Remembering Dr. S. Allen Counter
A week ago yesterday, Dr. S. Allen Counter, Harvard Medical School Professor of Neurology, Harvard Foundation Director, and Faculty Advisor to the Kuumba Singers of Harvard College, passed away after a brief illness. The 2017-2018 Executive Board of Kuumba, on behalf of all members of the Kuumba Singers of Harvard College, both past and present, would like to extend its deepest condolences to the Counter Family, as well as all those who knew Dr. Counter as a colleague, an adviser, a mentor, and a friend. You are all in our thoughts and prayers.
To fully appreciate the indelible impact Dr. Counter had on Kuumba, one must travel back to the early 1970’s, when racial tensions on Harvard’s campus, and around the country, were especially high. The Civil Rights Movement was waning, the Black Power movement was peaking, and black students on Harvard’s campus were searching for safe spaces where they could fully and freely express their blackness without fear of critique or ridicule.
Amidst all this unrest and change, Dr. Counter, who had just earned a Ph.D. from Case Western Reserve University and a M.D. from the Karolinska Institute in Sweden, came to Harvard, in 1970, to serve as a postdoctoral fellow and assistant neurophysiologist at Harvard Medical School and Massachusetts General Hospital. As he served in these roles, he integrated himself into campus life as a live-in dormitory directory, resident tutor, and biological sciences tutor. This early commitment to enriching the lives of students foreshadowed the integral role Dr. Counter would come to play in the lives of countless students, particularly students of color, throughout his time at Harvard.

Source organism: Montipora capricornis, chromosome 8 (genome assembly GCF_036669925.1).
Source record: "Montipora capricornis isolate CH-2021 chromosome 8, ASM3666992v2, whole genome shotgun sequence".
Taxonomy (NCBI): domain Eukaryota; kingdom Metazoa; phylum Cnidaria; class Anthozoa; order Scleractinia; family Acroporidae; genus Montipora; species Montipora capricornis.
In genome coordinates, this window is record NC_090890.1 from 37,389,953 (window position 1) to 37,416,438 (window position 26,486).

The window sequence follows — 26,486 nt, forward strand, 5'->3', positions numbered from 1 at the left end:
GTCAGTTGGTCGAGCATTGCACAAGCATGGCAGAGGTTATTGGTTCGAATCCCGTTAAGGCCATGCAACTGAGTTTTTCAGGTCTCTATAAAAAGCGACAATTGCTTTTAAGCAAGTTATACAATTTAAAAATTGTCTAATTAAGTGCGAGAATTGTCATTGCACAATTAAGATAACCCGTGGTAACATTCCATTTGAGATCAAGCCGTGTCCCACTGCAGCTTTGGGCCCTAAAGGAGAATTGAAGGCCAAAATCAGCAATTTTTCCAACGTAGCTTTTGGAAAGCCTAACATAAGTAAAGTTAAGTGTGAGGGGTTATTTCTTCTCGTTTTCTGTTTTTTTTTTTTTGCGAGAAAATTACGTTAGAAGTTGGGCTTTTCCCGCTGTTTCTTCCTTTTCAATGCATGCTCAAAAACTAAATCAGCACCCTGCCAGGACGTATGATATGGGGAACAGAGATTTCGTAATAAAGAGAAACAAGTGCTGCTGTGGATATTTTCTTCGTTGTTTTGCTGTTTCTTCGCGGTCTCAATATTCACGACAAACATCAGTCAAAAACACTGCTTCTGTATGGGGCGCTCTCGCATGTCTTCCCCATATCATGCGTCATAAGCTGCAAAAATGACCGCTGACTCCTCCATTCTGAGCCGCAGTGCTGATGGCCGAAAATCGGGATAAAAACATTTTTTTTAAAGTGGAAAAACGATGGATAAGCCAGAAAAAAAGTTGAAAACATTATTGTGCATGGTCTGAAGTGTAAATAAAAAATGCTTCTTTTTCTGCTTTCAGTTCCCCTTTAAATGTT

Less than a year after Dr. Counter came to Harvard, a group of Black students came together to create a safe space where they could engage in the radical act of Black self-love, and celebrate Black creativity and spirituality in all its forms. This newly found group, the Kuumba Singers of Harvard College, immediately became a source of strength and community for all who joined it. And when Mr. Robert Winfrey was tasked with leading the choir after the departure of Kuumba’s first director, Rev. Hubert Walters, in 1971, he immediately looked for Harvard faculty members who could provide resources and guidance to the choir when necessary. Dr. Counter, as Mr. Winfrey fondly recalls, quickly became one of those reliable sources of inspiration and assistance.
When Mr. Winfrey was preparing to retire as Kuumba’s director in 1997, he strongly encouraged the students to rename Kuumba’s “classic” events—the Black Arts Festival, the spring concert, and the winter concert—in honor of three men who had been integral to Kuumba’s effort to become an “important cultural entity on campus”: Walter J. Leonard (The Walter J. Leonard Black Arts Festival), Dean Archie C. Epps (The Dean Archie C. Epps Spring Concert), and Dr. S. Allen Counter (The Dr. S. Allen Counter Christmas Concert). In renaming Kuumba’s hallmark events in honor of these great men who have now all passed away, Mr. Winfrey felt that Kuumba could ensure they would always be “remembered by what they did for the Kuumba Singers.